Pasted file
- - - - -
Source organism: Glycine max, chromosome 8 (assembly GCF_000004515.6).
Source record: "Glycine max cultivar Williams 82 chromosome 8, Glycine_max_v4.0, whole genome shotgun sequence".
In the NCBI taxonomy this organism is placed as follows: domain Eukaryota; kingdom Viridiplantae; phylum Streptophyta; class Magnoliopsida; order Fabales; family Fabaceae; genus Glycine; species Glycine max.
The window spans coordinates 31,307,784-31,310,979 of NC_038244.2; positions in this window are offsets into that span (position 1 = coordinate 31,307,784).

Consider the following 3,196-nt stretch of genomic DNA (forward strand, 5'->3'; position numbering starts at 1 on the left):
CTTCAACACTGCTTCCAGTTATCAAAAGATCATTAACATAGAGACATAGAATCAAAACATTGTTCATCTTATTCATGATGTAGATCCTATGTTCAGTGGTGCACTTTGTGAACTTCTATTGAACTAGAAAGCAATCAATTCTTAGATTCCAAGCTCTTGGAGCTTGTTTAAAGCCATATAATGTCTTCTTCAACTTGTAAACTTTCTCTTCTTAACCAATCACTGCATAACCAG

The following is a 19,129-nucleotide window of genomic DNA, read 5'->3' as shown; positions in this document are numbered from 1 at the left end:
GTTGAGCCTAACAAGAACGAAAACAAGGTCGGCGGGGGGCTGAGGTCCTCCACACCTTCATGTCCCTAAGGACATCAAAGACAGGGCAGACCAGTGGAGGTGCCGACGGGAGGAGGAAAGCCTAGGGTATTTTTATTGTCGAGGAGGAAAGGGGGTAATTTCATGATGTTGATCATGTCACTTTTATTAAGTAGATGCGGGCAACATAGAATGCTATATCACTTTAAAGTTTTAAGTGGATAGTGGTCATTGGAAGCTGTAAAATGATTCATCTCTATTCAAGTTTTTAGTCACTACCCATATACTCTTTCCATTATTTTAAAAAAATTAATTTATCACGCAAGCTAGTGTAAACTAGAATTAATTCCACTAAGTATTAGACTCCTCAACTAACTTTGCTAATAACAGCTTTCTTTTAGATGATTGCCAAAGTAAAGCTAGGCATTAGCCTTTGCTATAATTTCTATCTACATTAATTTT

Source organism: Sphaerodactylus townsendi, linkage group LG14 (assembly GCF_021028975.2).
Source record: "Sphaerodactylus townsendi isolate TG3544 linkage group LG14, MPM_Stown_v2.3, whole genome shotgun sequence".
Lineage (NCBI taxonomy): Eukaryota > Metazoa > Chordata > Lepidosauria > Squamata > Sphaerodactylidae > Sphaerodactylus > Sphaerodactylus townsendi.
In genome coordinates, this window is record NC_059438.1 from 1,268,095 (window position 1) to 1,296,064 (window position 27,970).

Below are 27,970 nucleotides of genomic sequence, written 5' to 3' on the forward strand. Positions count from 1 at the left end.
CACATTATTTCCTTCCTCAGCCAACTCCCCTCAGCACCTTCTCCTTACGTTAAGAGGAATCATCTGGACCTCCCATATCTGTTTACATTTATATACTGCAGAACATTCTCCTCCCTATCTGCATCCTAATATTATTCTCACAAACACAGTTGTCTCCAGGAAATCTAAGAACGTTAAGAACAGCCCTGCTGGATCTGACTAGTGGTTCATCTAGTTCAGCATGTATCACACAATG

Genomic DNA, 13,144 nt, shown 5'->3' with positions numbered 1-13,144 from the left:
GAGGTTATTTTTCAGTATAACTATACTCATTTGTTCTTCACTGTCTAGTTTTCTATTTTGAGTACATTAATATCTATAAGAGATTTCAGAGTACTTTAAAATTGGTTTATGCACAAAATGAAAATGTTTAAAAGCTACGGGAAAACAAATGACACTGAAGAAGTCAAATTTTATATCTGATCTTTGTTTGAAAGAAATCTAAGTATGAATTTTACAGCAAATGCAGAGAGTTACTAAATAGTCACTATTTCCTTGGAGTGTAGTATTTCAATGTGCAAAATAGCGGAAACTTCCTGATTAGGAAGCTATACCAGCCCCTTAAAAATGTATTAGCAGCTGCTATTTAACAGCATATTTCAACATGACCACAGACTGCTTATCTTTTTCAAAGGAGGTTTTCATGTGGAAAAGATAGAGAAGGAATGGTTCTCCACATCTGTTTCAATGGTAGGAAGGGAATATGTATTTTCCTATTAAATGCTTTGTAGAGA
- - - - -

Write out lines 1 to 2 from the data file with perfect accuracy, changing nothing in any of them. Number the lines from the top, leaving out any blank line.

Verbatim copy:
Source organism: Glycine max, chromosome 8 (assembly GCF_000004515.6).
Source record: "Glycine max cultivar Williams 82 chromosome 8, Glycine_max_v4.0, whole genome shotgun sequence".